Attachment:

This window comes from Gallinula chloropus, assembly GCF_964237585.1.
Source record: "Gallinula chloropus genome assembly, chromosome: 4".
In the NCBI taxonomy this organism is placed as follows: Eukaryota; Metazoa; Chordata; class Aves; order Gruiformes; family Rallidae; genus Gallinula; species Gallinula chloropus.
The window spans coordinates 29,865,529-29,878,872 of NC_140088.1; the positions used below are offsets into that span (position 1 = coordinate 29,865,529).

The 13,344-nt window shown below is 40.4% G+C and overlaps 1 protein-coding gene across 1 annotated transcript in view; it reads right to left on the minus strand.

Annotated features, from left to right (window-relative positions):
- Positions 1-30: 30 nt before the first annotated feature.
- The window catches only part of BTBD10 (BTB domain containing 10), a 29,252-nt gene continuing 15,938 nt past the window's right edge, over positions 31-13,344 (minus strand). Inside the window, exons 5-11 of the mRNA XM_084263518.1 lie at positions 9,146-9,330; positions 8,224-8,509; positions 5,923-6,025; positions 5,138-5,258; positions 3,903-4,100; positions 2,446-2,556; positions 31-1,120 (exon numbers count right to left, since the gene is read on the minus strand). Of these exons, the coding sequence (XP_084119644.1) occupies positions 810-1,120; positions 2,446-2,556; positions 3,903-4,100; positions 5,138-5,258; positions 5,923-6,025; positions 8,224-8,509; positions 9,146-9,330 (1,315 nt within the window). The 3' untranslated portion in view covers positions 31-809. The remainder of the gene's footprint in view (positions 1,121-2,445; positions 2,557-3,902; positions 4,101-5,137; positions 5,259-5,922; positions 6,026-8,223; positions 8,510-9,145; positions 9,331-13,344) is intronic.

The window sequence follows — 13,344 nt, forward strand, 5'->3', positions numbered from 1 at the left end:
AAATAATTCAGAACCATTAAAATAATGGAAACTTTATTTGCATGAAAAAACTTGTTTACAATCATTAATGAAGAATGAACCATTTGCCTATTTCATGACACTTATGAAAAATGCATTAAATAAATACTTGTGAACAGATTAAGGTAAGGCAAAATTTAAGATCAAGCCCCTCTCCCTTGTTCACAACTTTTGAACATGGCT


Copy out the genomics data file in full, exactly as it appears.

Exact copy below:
This window comes from Gallinula chloropus, assembly GCF_964237585.1.
Source record: "Gallinula chloropus genome assembly, chromosome: 4".
In the NCBI taxonomy this organism is placed as follows: Eukaryota; Metazoa; Chordata; class Aves; order Gruiformes; family Rallidae; genus Gallinula; species Gallinula chloropus.
The window spans coordinates 29,865,529-29,878,872 of NC_140088.1; the positions used below are offsets into that span (position 1 = coordinate 29,865,529).

The 13,344-nt window shown below is 40.4% G+C and overlaps 1 protein-coding gene across 1 annotated transcript in view; it reads right to left on the minus strand.

Annotated features, from left to right (window-relative positions):
- Positions 1-30: 30 nt before the first annotated feature.
- The window catches only part of BTBD10 (BTB domain containing 10), a 29,252-nt gene continuing 15,938 nt past the window's right edge, over positions 31-13,344 (minus strand). Inside the window, exons 5-11 of the mRNA XM_084263518.1 lie at positions 9,146-9,330; positions 8,224-8,509; positions 5,923-6,025; positions 5,138-5,258; positions 3,903-4,100; positions 2,446-2,556; positions 31-1,120 (exon numbers count right to left, since the gene is read on the minus strand). Of these exons, the coding sequence (XP_084119644.1) occupies positions 810-1,120; positions 2,446-2,556; positions 3,903-4,100; positions 5,138-5,258; positions 5,923-6,025; positions 8,224-8,509; positions 9,146-9,330 (1,315 nt within the window). The 3' untranslated portion in view covers positions 31-809. The remainder of the gene's footprint in view (positions 1,121-2,445; positions 2,557-3,902; positions 4,101-5,137; positions 5,259-5,922; positions 6,026-8,223; positions 8,510-9,145; positions 9,331-13,344) is intronic.

The window sequence follows — 13,344 nt, forward strand, 5'->3', positions numbered from 1 at the left end:
AAATAATTCAGAACCATTAAAATAATGGAAACTTTATTTGCATGAAAAAACTTGTTTACAATCATTAATGAAGAATGAACCATTTGCCTATTTCATGACACTTATGAAAAATGCATTAAATAAATACTTGTGAACAGATTAAGGTAAGGCAAAATTTAAGATCAAGCCCCTCTCCCTTGTTCACAACTTTTGAACATGGCT